Remand facilities receive no resources or training in terms of caring for a person undergoing mental health challenges. Their primary go to, for the “safety” of the person imprisoned (the inmate), is to place them in solitary confinement. Furthermore, people are often denied their right to healthcare, medications or otherwise while in remand. The numbers and demographics of solitary confinement in Canada’s prisons and remand centres is not publicized, similar to the numbers and demographics of deaths inside both prisons and psychiatric institutions.

A Picture of The Mental Health System in Ontario

The mental health system in Ontario is a network of services and institutions, that follow two models intended to work together. The first is the the community based model which is meant to allow people access to support while staying within their communities. and The second is the institutional or medical model, which includes both inpatient and outpatient programs such as CAMH. The community model of mental health services is relatively new and certainly not perfect. Many services are rarely accessed by youth of colour, or and present services are often not culturally relevant.

Only two services in Toronto, that I am aware of, provide services focused on racialized people, and there is only one that provides counselling specifically for Black people in all of Canada. Across Boundaries, and The Substance Abuse Program for African Canadian and Caribbean Youth (SAPACCY) which runs as a program out of CAMH.

The SAPACCY program began in 1996 from community concerns over the amount of Black youth incarcerated for drug related crimes. It was proposed to the ministry and then amalgamated into the CAMH Queen and Shaw location. The SAPACCY program, due to lack of allocated resources is currently hanging on by a thread with only one counsellor with an unusually large caseload, and an even larger waitlist. The waitlist includes only those people who qualified for the services because they are in the catchment area. CAMH recently received a donation of $100 million. It appears they are determined to allocate these funds entirely towards “high-risk” research and the hiring of “top scientists,” in the midst of our current housing and resource crisis. What they intend to research, and how this is suppose to help anyone, I am unsure.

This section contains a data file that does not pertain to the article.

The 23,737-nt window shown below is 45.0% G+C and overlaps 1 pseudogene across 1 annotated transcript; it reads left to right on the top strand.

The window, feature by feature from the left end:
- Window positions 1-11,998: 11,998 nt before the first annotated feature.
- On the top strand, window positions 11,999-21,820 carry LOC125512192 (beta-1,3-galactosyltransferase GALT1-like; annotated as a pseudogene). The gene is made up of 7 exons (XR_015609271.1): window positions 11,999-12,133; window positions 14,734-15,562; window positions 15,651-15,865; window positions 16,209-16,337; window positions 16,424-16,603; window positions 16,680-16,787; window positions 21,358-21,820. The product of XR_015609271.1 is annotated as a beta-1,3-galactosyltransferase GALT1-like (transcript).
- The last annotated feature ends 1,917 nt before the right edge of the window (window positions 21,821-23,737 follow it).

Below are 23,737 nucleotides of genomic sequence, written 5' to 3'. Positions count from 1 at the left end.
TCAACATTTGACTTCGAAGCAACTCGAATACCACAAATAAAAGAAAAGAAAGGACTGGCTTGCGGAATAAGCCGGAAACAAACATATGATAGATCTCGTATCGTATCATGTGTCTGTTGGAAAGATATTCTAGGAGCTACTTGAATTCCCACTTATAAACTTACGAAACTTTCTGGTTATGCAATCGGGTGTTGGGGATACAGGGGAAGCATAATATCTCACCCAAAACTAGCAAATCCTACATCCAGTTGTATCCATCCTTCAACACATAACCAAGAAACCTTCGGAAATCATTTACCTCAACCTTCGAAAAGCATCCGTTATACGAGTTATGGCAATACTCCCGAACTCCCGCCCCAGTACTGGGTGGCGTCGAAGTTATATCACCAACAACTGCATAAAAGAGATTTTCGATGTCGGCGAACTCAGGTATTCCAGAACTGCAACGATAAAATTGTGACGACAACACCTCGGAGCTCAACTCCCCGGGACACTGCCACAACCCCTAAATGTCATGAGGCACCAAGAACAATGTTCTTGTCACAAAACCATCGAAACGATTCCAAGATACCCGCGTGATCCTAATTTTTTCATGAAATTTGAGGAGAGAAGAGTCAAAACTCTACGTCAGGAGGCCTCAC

Toronto Police Services & The Mental Health System

The mental health system in Ontario maintains a tight relationship with Toronto Police Services (TPS). The Mobile Crisis Intervention Team (MCIT), which is intended to respond to mental health crisis, is a partnership between Toronto Police Services and participating hospitals. The team is a mental health nurse and a police officer (who may or may not be trained by the TPS in mental health awareness). To what extent they receive any training on de-escalation is entirely unclear. The Mobile Crisis team is only available between the hours of 6am and 11pm. TPS is usually the first point of contact for people undergoing mental health crisis. Police officers may bring the detained person to a hospital, where they will be kept for anywhere from an hour to several weeks if admitted. Or they may be charged with an offence and placed in remand.

To call the police in the case of a crisis, is to risk the death of yourself, your family member or friend. But this is the only option presented in a mental health related emergency. Even if a person calls the MCIT, they are still calling the police. There is little assurance that this is in anyway a safer option. At the many times I have made a list in my head of the greatest risk to my family members’ life, police interactions was always the one I feared most.

 The only route made available to access mental health care in crisis is the trauma of police services, and the trauma of psychiatric institutionalization. If we must cope with the pain inflicted on us by those systems that we are asked to call supports than we have very few options at all within the current structure of mental health care.

Community-Led & Self Determined Futures

Because of shame and exhaustion it is often difficult to seek out community or support services. Although we must teach ourselves how to navigate systems and how to survive, there is little space to share these tools with each other.